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    Ion energy distribution functions (IEDF) were measured at the surface of a grounded or a rf‐powered electrode exposed to a microwave (MW, 2.45 GHz) or a rf (13.56 MHz) discharge in argon. The IEDFs measured on the grounded electrode in both the rf and the MW modes show a higher contribution of low‐energy ions when the pressure is raised. The maximum ion energy Em decreased from 12.0 to 8.5 eV in the MW plasma, but remained at 26±0.5 eV in the rf plasma. The mean ion energy Ē decreased from 6.1 to 3.8 eV (MW) and from 16.0 to 12.0 eV (rf) when the pressure was raised from 30 to 210 mTorr. The IEDFs in the rf mode exhibit a single peak, while a bimodal structure is observed in the MW mode. When the electrode is rf powered to achieve a negative dc bias voltage VB, the Em values reach ∼1.2eVB (rf) and ∼1.1eVB (MW), respectively. The IEDFs in the rf mode display a multiple peaked structure which is associated with a rf‐modulated sheath. In the dual‐frequency MW/rf mode the IEDF is single peaked, narrow, and centered around eVB. A nearly tenfold increase in the ion flux is observed when increasing the MW input power, while the ion energy remains unchanged for a constant VB value. This allows an independent control of ion energy and ion flux, suitable for the control of material properties in plasma processing. © 1995 American Institute of Physics. View full abstract»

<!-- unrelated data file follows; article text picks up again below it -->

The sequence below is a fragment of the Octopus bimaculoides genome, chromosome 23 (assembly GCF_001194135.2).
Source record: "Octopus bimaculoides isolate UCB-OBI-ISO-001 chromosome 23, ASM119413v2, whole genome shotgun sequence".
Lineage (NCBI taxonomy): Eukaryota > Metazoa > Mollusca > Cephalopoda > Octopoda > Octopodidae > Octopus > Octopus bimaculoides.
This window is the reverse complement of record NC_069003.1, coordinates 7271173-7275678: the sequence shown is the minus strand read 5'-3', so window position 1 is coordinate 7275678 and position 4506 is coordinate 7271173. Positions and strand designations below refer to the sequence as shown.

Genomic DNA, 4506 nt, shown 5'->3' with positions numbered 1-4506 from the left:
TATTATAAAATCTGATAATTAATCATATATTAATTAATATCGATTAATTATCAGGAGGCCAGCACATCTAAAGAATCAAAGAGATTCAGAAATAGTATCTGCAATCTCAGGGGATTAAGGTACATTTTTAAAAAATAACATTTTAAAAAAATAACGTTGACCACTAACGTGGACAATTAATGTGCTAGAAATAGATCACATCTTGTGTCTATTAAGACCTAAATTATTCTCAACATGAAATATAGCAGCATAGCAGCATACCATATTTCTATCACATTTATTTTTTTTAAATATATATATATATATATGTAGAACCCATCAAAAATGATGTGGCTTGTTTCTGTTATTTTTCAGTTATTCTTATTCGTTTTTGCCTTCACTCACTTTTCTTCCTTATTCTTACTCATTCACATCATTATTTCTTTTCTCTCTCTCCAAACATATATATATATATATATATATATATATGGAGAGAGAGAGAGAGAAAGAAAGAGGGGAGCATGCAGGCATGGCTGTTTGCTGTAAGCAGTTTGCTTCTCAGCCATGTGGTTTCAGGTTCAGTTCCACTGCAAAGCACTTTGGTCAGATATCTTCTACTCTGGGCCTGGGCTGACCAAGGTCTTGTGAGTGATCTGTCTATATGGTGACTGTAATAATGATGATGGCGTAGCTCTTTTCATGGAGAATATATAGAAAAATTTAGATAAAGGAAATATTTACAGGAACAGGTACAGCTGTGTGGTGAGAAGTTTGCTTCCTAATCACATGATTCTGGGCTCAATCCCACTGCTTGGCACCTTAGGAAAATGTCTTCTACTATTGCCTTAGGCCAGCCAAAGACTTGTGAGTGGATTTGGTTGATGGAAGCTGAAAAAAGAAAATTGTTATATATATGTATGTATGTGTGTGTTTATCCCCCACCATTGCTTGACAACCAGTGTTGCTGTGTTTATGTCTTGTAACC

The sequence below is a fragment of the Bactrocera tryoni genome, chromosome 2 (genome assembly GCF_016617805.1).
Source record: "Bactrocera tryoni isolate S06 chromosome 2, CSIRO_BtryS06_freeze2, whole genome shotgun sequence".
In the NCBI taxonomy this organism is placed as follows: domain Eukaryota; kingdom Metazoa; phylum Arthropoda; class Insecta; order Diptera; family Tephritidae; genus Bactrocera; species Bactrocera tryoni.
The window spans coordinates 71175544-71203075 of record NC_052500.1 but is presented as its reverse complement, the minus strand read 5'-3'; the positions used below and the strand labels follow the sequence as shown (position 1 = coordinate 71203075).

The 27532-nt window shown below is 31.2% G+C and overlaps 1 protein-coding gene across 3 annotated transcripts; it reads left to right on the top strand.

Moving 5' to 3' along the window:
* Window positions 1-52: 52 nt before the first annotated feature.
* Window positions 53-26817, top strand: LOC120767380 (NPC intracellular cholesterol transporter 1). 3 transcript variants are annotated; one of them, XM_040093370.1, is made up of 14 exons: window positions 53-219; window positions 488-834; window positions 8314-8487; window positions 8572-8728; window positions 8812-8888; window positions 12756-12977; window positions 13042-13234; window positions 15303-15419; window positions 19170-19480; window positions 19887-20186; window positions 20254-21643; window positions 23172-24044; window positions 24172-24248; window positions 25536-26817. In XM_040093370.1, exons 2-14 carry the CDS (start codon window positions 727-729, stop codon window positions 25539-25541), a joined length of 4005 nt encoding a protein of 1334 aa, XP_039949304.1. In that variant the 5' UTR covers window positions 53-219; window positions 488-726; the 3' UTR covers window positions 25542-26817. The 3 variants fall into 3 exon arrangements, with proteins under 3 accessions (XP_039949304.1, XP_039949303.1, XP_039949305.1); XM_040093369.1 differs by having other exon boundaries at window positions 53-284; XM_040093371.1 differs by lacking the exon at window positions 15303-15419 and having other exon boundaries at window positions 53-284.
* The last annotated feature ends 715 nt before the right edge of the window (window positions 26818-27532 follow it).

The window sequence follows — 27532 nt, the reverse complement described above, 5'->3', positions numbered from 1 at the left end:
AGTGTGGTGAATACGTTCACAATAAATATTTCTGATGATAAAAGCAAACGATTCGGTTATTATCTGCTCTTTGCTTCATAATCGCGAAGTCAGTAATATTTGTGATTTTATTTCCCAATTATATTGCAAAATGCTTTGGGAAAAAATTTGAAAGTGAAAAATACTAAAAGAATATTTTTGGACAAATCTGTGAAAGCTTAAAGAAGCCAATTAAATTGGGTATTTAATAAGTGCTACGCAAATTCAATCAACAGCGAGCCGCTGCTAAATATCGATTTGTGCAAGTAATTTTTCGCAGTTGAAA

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  • Energy deposition in the cathode layer of transient high pressure glows derived from interferograms of the emanating pressure wave

    Page(s): 4859 - 4866